New legal developments suggest that online sellers may need to do a quick web redesign. Recent legal decisions and a new interest from Congress and the Department of Justice (DOJ) regarding Title III of the Americans with Disabilities Act (ADA) may mean that all retailers with an online presence will need to provide new website accommodations that address the common disabilities of retail users.
The ADA was enacted to eliminate discrimination against individuals with disabilities. Title III of the ADA requires that “public accommodations” provide the same goods and services to individuals with disabilities as provided to individuals without disabilities. Recently, the definition of “public accommodations” seems to be expanding to include not only physical facilities but also web-based facilities made available to the general public by retailers.
The ADA was enacted in 1990, prior to the Internet’s pervasive presence and the resulting e-commerce industry. Thus, the language of the ADA does not specifically address the Internet or online retailers. U.S. federal courts have split over whether the definition of public accommodation in the ADA is limited to actual physical structures or whether the definition includes digital infra-structure, such as retail websites. Some federal courts have found that the definition of public accommodation was not limited to an actual physical structure (usually reasoning that Title III of the ADA does not mention physical boundaries or physical entry; therefore, virtual public accommodations could be included within the statute’s reach). In these cases, the courts have ruled that the failure to apply the ADA to online sales sites would effectively mean that businesses could discriminate against disabled individuals in the design and display of their online offerings. In contrast, other federal courts have held that the definition of public accommodation was limited to an actual physical structure (reasoning that the ADA does not include any provision with respect to online sales or web-based accommodations and therefore it is up to Congress, and not the courts, to extend the application of the statute beyond the physical structures explicitly referenced in the statute).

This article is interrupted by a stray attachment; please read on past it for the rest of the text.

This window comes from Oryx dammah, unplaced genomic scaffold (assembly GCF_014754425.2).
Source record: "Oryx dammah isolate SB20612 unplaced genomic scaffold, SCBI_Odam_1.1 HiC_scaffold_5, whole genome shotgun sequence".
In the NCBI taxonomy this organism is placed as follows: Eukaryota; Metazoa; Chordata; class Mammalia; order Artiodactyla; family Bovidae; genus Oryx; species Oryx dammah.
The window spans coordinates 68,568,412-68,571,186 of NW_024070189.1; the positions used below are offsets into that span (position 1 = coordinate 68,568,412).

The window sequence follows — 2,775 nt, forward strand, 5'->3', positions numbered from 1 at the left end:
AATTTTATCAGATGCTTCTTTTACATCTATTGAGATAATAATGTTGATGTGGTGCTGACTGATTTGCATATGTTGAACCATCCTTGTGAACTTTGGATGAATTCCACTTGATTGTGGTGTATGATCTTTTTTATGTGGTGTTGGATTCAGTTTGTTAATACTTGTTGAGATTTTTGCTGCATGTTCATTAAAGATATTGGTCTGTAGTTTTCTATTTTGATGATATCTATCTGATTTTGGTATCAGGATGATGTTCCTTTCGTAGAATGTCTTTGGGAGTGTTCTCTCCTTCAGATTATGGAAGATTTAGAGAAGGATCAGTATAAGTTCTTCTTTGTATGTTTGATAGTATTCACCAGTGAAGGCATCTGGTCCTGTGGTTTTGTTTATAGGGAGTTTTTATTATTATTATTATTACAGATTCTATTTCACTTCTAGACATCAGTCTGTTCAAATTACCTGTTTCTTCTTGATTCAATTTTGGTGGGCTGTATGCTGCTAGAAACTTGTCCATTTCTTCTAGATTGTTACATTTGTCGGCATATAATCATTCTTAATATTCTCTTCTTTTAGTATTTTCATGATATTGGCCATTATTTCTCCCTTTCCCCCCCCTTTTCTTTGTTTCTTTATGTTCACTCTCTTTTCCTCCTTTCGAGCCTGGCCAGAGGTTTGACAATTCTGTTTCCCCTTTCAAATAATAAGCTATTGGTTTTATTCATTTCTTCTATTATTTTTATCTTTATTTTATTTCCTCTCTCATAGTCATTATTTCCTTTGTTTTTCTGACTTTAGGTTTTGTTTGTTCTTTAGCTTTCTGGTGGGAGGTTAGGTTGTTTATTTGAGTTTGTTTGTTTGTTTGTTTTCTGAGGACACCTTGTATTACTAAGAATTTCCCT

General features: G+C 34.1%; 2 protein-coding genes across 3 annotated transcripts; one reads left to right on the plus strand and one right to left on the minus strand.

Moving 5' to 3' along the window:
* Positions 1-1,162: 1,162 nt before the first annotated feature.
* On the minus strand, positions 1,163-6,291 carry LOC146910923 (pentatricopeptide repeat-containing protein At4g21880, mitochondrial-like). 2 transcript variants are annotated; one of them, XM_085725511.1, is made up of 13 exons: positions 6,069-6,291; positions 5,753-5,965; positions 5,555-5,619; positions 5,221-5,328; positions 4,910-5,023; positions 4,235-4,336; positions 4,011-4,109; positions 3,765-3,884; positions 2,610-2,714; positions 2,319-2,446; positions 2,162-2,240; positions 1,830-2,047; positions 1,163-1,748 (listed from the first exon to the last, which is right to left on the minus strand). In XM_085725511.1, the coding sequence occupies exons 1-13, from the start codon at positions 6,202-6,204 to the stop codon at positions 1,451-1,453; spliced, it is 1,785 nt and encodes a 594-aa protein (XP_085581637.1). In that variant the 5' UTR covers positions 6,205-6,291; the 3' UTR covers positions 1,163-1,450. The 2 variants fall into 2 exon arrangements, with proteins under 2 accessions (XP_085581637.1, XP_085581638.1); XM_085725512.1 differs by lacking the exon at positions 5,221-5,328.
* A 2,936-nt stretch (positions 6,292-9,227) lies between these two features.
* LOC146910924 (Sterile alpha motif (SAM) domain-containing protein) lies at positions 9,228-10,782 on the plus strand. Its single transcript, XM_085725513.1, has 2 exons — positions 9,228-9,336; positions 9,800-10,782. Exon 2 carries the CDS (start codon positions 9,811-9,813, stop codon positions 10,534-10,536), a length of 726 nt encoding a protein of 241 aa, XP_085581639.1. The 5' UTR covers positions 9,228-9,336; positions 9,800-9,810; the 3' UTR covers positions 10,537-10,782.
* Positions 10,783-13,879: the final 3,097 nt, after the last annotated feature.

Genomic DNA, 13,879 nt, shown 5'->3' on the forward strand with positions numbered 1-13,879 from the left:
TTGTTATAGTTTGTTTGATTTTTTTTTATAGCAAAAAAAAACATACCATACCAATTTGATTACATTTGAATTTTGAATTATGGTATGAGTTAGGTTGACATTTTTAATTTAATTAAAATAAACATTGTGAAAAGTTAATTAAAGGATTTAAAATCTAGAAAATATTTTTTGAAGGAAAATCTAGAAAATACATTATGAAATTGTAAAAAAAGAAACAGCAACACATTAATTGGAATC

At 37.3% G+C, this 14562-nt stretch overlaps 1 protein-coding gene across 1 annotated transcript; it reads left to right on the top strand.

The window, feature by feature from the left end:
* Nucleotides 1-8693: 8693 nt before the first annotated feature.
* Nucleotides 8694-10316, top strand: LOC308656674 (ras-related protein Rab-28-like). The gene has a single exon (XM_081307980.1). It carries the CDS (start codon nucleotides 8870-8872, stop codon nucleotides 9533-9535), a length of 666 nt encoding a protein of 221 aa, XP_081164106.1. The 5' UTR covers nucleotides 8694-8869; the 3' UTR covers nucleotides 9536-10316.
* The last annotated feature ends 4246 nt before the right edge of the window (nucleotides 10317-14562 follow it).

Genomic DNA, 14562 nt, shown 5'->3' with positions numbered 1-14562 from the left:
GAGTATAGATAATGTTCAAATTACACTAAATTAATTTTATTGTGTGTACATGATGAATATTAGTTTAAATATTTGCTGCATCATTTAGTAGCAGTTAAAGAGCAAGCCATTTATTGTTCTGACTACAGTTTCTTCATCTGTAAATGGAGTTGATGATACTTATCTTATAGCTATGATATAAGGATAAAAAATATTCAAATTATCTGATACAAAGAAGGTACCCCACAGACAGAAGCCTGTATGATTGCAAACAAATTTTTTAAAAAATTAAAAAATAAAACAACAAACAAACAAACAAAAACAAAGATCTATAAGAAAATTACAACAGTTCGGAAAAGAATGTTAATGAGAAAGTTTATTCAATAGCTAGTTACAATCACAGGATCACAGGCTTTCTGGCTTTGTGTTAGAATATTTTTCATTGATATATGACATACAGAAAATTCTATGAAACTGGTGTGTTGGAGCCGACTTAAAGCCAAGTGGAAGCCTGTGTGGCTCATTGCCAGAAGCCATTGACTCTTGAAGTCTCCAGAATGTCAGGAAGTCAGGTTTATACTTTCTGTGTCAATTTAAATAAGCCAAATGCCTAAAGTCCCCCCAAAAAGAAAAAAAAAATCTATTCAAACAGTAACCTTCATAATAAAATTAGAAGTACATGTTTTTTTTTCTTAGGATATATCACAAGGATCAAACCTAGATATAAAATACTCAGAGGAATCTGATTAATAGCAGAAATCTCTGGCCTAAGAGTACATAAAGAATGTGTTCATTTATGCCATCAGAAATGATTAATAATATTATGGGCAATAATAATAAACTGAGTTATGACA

Lower court opinions seem to provide some middle ground between these two distinct and opposite applications of the ADA to virtual retail facilities. In one California federal district court, the ruling as to the applicability of the ADA seemed to focus on whether a retail website prevents the disabled person from fully enjoying all of the goods and services offered inside of the physical retail store. Basically, the court ruled that there must be a connection or nexus between the physical and virtual retail space. This nexus means that brick and mortar stores that also offer the convenience of online shopping would have to ensure that their websites are fully accessible to disabled individuals and comply with the ADA. For example, brick and mortar stores may need to ensure that their websites provide color contrasts or larger text to make objects easier to view, text alternatives for pictures or predictability in website organization.
The current question that remains unresolved on the federal level is whether online retailers that do not have public brick and mortar stores must also comply with the ADA.
While the U.S. Supreme Court has yet to address this issue (and resolve the conflict across the federal circuits), a new report seems to indicate Congressional interest is moving in the direction of application of the ADA to retail websites (regardless of whether there is a physical sales location). Similarly, recent statements by the DOJ seem to indicate that they will look to retailers, including online-only retailers, to modify their websites to be compliant with Title III of the ADA. Practically, it may be a matter of whether online retailers are proactive in anticipation of a consistent federal approach to the application of the ADA to retail websites or take the risk/expense of incurring a rapid web-development project to comply in response to changes to the statute or in the enforcement environment.